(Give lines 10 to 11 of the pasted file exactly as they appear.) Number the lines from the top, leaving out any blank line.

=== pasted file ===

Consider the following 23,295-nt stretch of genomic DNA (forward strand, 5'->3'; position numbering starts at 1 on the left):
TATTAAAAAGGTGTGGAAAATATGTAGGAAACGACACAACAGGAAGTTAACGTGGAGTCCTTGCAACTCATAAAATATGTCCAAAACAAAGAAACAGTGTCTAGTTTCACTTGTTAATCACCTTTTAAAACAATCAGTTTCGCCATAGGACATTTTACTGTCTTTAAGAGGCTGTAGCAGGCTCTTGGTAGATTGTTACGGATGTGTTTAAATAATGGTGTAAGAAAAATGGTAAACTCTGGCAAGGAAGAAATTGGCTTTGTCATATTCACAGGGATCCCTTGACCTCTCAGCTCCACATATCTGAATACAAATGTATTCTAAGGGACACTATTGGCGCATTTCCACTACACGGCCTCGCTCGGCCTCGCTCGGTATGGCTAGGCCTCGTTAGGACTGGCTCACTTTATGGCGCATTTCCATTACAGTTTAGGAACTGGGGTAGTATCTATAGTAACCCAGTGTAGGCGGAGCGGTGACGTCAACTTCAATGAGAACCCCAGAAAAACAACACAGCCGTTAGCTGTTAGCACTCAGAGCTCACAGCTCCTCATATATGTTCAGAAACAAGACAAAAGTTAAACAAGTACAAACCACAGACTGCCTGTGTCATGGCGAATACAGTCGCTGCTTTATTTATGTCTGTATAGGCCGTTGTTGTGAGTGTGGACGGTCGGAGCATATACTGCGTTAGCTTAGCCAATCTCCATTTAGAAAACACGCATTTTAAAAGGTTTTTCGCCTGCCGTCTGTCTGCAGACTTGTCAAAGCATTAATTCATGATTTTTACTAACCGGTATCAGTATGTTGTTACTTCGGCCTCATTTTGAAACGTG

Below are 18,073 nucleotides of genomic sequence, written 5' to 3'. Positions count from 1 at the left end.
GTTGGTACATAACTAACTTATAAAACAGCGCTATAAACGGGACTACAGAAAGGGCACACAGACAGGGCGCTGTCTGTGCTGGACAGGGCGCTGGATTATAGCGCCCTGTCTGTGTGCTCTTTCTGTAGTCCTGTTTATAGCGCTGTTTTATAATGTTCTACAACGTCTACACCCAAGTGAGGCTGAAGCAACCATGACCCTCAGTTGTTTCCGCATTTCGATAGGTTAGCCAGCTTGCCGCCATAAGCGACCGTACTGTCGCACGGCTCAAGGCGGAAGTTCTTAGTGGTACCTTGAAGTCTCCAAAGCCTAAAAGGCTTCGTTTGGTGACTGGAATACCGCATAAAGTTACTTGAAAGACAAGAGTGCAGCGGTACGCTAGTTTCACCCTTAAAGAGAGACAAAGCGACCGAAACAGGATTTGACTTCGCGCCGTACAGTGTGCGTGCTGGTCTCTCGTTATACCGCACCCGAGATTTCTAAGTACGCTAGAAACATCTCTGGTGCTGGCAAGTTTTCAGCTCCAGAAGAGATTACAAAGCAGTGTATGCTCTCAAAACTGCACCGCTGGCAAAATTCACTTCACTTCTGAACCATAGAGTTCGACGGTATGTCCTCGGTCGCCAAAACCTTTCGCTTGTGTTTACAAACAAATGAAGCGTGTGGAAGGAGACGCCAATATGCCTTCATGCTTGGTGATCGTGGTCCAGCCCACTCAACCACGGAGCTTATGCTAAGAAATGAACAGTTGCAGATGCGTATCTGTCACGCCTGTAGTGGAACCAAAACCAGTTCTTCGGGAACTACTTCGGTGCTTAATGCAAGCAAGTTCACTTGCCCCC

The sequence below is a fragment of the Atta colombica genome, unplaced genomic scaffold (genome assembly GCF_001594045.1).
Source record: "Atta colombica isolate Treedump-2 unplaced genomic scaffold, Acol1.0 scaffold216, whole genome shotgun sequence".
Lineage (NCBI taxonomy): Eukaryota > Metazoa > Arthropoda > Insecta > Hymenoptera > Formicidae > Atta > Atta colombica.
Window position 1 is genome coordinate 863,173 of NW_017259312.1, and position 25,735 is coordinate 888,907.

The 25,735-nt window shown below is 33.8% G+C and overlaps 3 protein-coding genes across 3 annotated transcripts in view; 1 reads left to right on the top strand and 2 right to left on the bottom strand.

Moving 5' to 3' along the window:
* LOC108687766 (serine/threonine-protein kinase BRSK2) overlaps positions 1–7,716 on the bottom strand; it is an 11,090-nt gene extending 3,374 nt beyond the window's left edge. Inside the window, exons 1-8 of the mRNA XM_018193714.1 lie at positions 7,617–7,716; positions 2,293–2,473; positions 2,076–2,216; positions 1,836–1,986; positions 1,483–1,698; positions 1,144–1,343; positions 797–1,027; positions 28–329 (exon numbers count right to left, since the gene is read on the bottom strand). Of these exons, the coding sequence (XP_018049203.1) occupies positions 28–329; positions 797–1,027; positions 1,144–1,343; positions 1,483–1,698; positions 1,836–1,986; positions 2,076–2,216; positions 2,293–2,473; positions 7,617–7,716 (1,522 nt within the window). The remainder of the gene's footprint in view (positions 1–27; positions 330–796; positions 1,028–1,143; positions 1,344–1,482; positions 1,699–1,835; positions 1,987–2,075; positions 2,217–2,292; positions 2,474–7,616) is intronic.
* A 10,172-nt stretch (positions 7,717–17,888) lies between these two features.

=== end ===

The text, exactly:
Moving 5' to 3' along the window:
* LOC108687766 (serine/threonine-protein kinase BRSK2) overlaps positions 1–7,716 on the bottom strand; it is an 11,090-nt gene extending 3,374 nt beyond the window's left edge. Inside the window, exons 1-8 of the mRNA XM_018193714.1 lie at positions 7,617–7,716; positions 2,293–2,473; positions 2,076–2,216; positions 1,836–1,986; positions 1,483–1,698; positions 1,144–1,343; positions 797–1,027; positions 28–329 (exon numbers count right to left, since the gene is read on the bottom strand). Of these exons, the coding sequence (XP_018049203.1) occupies positions 28–329; positions 797–1,027; positions 1,144–1,343; positions 1,483–1,698; positions 1,836–1,986; positions 2,076–2,216; positions 2,293–2,473; positions 7,617–7,716 (1,522 nt within the window). The remainder of the gene's footprint in view (positions 1–27; positions 330–796; positions 1,028–1,143; positions 1,344–1,482; positions 1,699–1,835; positions 1,987–2,075; positions 2,217–2,292; positions 2,474–7,616) is intronic.